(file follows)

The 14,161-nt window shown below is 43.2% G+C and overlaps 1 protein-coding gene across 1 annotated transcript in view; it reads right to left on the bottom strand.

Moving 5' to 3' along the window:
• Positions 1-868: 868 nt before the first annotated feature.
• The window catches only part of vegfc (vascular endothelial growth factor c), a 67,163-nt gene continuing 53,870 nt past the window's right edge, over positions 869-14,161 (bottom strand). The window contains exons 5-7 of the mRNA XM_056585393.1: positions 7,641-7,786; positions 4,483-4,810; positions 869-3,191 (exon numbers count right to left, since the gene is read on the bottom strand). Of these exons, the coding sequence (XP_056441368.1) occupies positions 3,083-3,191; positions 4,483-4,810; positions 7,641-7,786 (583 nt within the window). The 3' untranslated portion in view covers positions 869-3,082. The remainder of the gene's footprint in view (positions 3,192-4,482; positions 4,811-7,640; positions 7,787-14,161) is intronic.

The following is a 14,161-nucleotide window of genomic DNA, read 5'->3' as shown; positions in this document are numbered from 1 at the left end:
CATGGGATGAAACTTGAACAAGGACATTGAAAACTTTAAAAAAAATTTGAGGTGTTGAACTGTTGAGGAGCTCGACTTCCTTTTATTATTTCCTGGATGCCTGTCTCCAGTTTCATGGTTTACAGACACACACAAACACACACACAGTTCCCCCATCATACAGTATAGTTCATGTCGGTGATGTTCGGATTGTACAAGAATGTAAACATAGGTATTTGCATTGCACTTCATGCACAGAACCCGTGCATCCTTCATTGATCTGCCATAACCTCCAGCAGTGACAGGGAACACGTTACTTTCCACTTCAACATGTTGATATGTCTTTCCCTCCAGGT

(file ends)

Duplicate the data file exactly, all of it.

The 14,161-nt window shown below is 43.2% G+C and overlaps 1 protein-coding gene across 1 annotated transcript in view; it reads right to left on the bottom strand.

Moving 5' to 3' along the window:
• Positions 1-868: 868 nt before the first annotated feature.
• The window catches only part of vegfc (vascular endothelial growth factor c), a 67,163-nt gene continuing 53,870 nt past the window's right edge, over positions 869-14,161 (bottom strand). The window contains exons 5-7 of the mRNA XM_056585393.1: positions 7,641-7,786; positions 4,483-4,810; positions 869-3,191 (exon numbers count right to left, since the gene is read on the bottom strand). Of these exons, the coding sequence (XP_056441368.1) occupies positions 3,083-3,191; positions 4,483-4,810; positions 7,641-7,786 (583 nt within the window). The 3' untranslated portion in view covers positions 869-3,082. The remainder of the gene's footprint in view (positions 3,192-4,482; positions 4,811-7,640; positions 7,787-14,161) is intronic.

The following is a 14,161-nucleotide window of genomic DNA, read 5'->3' as shown; positions in this document are numbered from 1 at the left end:
CATGGGATGAAACTTGAACAAGGACATTGAAAACTTTAAAAAAAATTTGAGGTGTTGAACTGTTGAGGAGCTCGACTTCCTTTTATTATTTCCTGGATGCCTGTCTCCAGTTTCATGGTTTACAGACACACACAAACACACACACAGTTCCCCCATCATACAGTATAGTTCATGTCGGTGATGTTCGGATTGTACAAGAATGTAAACATAGGTATTTGCATTGCACTTCATGCACAGAACCCGTGCATCCTTCATTGATCTGCCATAACCTCCAGCAGTGACAGGGAACACGTTACTTTCCACTTCAACATGTTGATATGTCTTTCCCTCCAGGT